- Tesla has postponed the first delivery of its Tesla Semi to 2021, the company said in its earnings report last week. The electric truck was already behind schedule, as the first delivery was originally planned for 2019.
- The delay is not caused by a markedly down quarter for Tesla. "Despite global operational challenges, we were able to achieve our best first quarter for both production and deliveries," the company reported. Total revenues were up 32% year over year (YoY), while profits were up 118%, YoY.
- On the company's Q4 2019 earnings call in January, Tesla co-founder and CEO Elon Musk remarked that accelerating production of the Tesla Semi would take battery resources away from other products, such as Model 3 or Model Y. In that earnings report, Tesla announced it was planning to produce "limited volumes" of the semi in 2020.
Elsewhere in the industry, OEMs are so far forging ahead with plans to lower emissions, despite the coronavirus.
The first week of March, Nikola and VectoIQ announced they'd merge to create a company focused on the development of zero-emission trucks. Nikola said it hoped to accelerate production of its battery-electric and hydrogen fuel cell vehicles, which would compete in the Class 8 market. The Tesla Semi would also compete in the Class 8 field.
Daimler Trucks North America launched the Freightliner Customer Experience Fleet the second week of March. The all-electric fleet comprises six heavy-duty Freightliner eCascadias and two medium-duty eM2-106 trucks.
Toyota and Hino Motors announced at the end of March they are teaming up to build a heavy-duty commercial truck, powered by hydrogen fuel cells. In that announcement, the companies said the first prototypes were scheduled to hit roads in Japan later this year.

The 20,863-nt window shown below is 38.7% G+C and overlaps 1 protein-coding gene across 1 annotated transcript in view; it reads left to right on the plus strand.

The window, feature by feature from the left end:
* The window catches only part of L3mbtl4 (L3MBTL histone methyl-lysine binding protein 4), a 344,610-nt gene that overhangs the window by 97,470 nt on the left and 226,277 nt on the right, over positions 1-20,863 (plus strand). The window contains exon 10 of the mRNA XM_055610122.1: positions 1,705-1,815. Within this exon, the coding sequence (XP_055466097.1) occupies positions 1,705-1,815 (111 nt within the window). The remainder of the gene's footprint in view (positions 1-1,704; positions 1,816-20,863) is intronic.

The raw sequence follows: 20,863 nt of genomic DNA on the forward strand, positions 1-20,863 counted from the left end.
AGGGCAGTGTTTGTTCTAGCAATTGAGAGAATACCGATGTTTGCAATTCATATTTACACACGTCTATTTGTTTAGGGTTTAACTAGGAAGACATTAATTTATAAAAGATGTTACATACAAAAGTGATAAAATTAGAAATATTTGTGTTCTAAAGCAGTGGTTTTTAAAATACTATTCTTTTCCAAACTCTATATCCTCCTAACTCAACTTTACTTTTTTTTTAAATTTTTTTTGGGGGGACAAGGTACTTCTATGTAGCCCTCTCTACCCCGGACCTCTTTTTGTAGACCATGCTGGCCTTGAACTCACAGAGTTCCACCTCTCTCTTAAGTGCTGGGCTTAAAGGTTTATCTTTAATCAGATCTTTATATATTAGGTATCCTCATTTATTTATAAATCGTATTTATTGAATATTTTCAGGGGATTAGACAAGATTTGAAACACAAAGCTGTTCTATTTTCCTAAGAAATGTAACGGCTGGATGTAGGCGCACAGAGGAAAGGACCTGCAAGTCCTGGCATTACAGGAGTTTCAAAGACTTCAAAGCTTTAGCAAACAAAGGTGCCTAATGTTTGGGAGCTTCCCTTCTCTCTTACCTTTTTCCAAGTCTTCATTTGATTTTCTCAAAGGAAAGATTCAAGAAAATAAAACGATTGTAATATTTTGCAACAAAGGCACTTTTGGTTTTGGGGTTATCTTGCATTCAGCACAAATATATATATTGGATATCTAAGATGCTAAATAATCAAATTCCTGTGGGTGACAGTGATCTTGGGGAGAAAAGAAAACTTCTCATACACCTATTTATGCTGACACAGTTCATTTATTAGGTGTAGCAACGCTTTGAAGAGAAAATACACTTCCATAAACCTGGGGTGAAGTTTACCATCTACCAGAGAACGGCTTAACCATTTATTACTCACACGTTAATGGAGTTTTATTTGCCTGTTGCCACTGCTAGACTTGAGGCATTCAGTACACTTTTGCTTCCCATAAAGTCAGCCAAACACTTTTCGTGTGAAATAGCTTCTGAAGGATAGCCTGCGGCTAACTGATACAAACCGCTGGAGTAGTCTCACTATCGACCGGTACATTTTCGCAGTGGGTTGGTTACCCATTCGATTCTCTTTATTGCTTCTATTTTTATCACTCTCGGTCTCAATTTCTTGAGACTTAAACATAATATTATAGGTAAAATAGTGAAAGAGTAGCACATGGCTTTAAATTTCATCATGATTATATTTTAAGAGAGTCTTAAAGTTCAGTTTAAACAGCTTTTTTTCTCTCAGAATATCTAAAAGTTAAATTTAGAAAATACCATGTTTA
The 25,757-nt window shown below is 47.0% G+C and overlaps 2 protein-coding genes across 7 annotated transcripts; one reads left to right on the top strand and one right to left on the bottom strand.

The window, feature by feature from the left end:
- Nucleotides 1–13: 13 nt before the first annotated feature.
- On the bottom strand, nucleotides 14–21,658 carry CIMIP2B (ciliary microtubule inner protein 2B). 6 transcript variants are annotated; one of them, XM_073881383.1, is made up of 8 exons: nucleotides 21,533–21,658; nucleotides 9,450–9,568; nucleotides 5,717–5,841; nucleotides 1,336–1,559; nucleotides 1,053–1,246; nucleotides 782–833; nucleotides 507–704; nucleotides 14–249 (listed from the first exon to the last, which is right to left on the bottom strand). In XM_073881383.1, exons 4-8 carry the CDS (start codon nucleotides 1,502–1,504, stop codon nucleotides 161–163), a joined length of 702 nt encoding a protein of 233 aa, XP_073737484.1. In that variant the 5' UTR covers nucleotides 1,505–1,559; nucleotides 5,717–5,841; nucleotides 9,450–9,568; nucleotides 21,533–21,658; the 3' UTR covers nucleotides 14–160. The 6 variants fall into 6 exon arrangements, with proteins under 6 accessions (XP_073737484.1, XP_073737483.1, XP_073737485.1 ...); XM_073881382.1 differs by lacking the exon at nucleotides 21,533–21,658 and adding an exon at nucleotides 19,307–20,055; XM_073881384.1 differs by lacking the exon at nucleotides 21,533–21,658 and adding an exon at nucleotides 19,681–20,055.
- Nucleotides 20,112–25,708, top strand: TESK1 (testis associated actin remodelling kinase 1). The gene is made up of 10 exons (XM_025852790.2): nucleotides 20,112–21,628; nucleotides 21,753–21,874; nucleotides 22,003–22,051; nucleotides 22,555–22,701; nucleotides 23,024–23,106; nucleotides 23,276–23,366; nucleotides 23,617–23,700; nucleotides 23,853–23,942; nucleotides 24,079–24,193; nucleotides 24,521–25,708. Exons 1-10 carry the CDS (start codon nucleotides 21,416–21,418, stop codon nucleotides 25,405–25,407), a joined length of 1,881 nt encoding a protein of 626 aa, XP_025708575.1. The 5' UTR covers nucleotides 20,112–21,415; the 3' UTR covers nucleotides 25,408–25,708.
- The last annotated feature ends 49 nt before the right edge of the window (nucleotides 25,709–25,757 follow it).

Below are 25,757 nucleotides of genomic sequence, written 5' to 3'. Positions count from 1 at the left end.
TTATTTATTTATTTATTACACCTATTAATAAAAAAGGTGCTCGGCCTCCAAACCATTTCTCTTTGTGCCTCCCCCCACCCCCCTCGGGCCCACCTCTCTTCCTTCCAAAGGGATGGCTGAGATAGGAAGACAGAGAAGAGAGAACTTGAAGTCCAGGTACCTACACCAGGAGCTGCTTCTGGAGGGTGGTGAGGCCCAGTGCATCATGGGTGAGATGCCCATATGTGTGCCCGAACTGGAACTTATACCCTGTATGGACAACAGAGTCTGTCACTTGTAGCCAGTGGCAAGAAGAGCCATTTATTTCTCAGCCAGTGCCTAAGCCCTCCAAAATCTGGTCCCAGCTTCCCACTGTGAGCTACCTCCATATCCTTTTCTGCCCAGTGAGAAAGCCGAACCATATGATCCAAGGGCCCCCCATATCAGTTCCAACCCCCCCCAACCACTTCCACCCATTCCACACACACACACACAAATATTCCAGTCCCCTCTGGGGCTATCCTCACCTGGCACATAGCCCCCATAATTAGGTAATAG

In Tesla's Q4 2019 earnings call, Musk said production for the truck slowed because of Tesla's capacity to produce batteries. "If you don't improve battery production capacity, then you end up just shifting unit volume from one product to another and you haven't actually produced more electric vehicles," he said. "And so, we've got [to] make sure we get a very steep ramp in battery production and continue to improve the cost per kilowatt hour of the batteries. This is very fundamental and extremely difficult."
Pressure has been mounting for the adoption of alternative fuels, particularly in California. On March 9, the California ports of Long Beach and Los Angeles approved a $10 fee for trucks, and $20 fee for Class 8 trucks, that don't meet the state standards on low- or zero-emissions. The fees would help finance a transition to electric drayage vehicles.
Mike Roeth, executive director of the North American Council for Freight Efficiency (NACFE), told Transport Dive in February that the main concern for electric trucks surrounds Class 8. He said there are a "fair amount" of electric trucks deployed now, but mainly for short hauls. The Tesla Semi touts a range of "300 or 500" miles with more than $200,000 in fuel savings.